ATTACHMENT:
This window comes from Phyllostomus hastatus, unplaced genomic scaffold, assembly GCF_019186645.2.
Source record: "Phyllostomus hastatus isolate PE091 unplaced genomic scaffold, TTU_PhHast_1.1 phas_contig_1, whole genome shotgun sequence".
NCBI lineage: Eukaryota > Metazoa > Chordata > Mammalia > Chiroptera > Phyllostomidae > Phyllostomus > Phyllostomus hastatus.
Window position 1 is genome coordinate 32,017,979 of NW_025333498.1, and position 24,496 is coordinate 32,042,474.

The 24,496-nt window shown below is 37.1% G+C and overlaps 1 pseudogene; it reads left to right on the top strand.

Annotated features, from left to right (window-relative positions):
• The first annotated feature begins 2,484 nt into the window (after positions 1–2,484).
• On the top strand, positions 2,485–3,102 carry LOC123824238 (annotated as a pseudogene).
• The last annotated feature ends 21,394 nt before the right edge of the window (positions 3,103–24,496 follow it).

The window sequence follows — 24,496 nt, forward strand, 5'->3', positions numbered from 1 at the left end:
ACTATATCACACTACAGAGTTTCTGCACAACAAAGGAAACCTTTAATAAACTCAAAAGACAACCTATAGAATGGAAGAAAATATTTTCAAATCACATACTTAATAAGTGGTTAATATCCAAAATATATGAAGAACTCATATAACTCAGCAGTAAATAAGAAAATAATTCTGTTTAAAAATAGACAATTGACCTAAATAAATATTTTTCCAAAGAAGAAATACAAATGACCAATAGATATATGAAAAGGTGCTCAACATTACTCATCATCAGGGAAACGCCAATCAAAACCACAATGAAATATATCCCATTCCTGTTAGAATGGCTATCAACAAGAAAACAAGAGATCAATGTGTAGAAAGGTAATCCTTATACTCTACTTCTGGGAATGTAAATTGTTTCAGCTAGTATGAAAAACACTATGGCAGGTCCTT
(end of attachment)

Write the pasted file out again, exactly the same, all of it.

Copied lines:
This window comes from Phyllostomus hastatus, unplaced genomic scaffold, assembly GCF_019186645.2.
Source record: "Phyllostomus hastatus isolate PE091 unplaced genomic scaffold, TTU_PhHast_1.1 phas_contig_1, whole genome shotgun sequence".
NCBI lineage: Eukaryota > Metazoa > Chordata > Mammalia > Chiroptera > Phyllostomidae > Phyllostomus > Phyllostomus hastatus.
Window position 1 is genome coordinate 32,017,979 of NW_025333498.1, and position 24,496 is coordinate 32,042,474.

The 24,496-nt window shown below is 37.1% G+C and overlaps 1 pseudogene; it reads left to right on the top strand.

Annotated features, from left to right (window-relative positions):
• The first annotated feature begins 2,484 nt into the window (after positions 1–2,484).
• On the top strand, positions 2,485–3,102 carry LOC123824238 (annotated as a pseudogene).
• The last annotated feature ends 21,394 nt before the right edge of the window (positions 3,103–24,496 follow it).

The window sequence follows — 24,496 nt, forward strand, 5'->3', positions numbered from 1 at the left end:
ACTATATCACACTACAGAGTTTCTGCACAACAAAGGAAACCTTTAATAAACTCAAAAGACAACCTATAGAATGGAAGAAAATATTTTCAAATCACATACTTAATAAGTGGTTAATATCCAAAATATATGAAGAACTCATATAACTCAGCAGTAAATAAGAAAATAATTCTGTTTAAAAATAGACAATTGACCTAAATAAATATTTTTCCAAAGAAGAAATACAAATGACCAATAGATATATGAAAAGGTGCTCAACATTACTCATCATCAGGGAAACGCCAATCAAAACCACAATGAAATATATCCCATTCCTGTTAGAATGGCTATCAACAAGAAAACAAGAGATCAATGTGTAGAAAGGTAATCCTTATACTCTACTTCTGGGAATGTAAATTGTTTCAGCTAGTATGAAAAACACTATGGCAGGTCCTT